Typically in life, at least my life, the times that I look back on most and spend much time reflecting, analyzing, and pondering about are the moments when I was most challenged, hurt, or confused. Typically, as in this case, it is all three.
Last Sunday I ran a 44k trail race called the #CM6. The 44k (labeled 42k) was one of 5 distances offered. I was excited to finally run a trail race here in Chiang Mai.
It was an absolutely beautiful, yet extremely challenging course with over 2000m of climbing and descending on very slick and muddy trails.
Despite the outcome of the race, as I look back on that day I am extremely grateful for the camaraderie, the atmosphere, the challenging mud and hills, and even for the extra 5k I ran.
50k races are fun but I was looking forward to only running 44k this day.
As I left the last aid station in 1st place excited to run down the last 10k to the finish line, somewhere between watching my footing, dodging runners/walkers from the other distances with their trekking poles, and focusing on going fast without falling, I missed a turn and ended up on a loop for one of the other distances. It was marked with the correct arrows and bright orange tape making it seem like I was on course, which made it even more confusing because I didn’t know for sure I had gone the wrong way until, 50 minutes later, I was back at the last aid station.
At this point, being out of energy, out of food, nearly out of water, super frustrated, and now way behind the leaders, I had a decision to make. I could give up and walk the rest of the way, or I could dig deep, fight through the pain and frustration and try to have some fun as I do what I enjoy most, run really fast down the mountain.
Fighting off cramps, dehydration, hunger, and confusion, I decided that I was here to run my hardest and finish well, so that’s what I did. I took off as fast as I could back down the same path as before, careful to look around to see where I took the wrong turn.
Pretty soon I had reached the finish line, after passing another guy in my race and never seeing where I took the wrong turn before.
Even after scrutinizing the map numerous times after returning home, I still to this day have no clue as to how I got on the other course.
It seems as though, despite my best intentions and hopes, I was just supposed to run that extra 5k that day. I don’t know why, but I do know it has made me think a lot more about the race than I would have if I had just coasted down to the finish, won the race, and happily went on with life.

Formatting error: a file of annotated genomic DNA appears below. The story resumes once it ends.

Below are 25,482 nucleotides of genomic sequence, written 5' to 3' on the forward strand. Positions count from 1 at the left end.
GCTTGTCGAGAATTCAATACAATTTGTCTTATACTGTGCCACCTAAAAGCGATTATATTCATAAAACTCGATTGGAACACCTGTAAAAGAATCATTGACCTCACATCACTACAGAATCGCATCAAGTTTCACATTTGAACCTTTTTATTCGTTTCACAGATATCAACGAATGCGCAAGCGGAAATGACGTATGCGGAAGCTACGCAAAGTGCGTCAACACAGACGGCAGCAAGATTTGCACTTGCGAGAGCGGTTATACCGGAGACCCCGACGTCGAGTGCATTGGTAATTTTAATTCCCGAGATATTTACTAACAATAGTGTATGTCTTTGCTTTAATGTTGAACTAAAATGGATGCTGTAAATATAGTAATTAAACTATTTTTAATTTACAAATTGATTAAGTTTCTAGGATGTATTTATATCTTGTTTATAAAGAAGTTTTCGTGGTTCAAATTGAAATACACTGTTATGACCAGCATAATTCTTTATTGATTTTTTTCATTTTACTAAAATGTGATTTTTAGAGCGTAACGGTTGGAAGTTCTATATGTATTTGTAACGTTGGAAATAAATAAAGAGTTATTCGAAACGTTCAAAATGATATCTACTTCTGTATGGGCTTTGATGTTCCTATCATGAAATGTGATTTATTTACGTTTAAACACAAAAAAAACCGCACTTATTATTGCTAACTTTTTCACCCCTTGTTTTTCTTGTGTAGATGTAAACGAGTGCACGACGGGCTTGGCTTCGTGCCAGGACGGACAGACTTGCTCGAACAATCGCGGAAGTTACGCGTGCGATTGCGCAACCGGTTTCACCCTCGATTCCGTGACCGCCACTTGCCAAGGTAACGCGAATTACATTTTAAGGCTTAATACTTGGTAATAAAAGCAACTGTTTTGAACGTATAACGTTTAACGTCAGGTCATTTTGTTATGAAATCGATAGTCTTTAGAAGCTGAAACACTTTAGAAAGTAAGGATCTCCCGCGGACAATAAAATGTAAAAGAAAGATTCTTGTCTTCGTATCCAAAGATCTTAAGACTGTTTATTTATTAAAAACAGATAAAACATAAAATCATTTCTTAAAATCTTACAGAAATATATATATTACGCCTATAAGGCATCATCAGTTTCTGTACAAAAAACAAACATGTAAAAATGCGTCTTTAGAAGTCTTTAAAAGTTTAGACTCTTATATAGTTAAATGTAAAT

All that thinking has made me realize how grateful I am for being able to run that race, for getting to run with some great other runners, for getting muddy, for not getting hurt, and for having the opportunity to challenge myself and force myself to dig deep and persevere despite the super frustrating and difficult circumstances.
When I was a kid I always dreamed about running a marathon, but never thought it would be possible.
Now, here I am 20 years later after running numerous marathons, ultras, and triathlons, running an extra very challenging muddy 5k in a 44k mountain mud race and not thinking much about it other than being frustrated for the lost time.
It used to be very tough to even run a flat 5k on a road. Now I’m able to run an unexpected extra 5k in a mountainous trail marathon and not think much about it.
I’m extremely grateful that God has give me the ability to run and compete in such long and difficult races and to inspire others to do difficult things.
I’m thankful to have the opportunity to do something so challenging and difficult and to have the strength of body and mind to finish, and to not lose heart.
I will remember the intense struggle it took to earn this 4th place finish more than I ever would have if I had coasted down to the finish line as the overall champion. Enjoying this journey….
I am especially grateful to the following companies for believing in me, encouraging me, supporting me, and standing with me: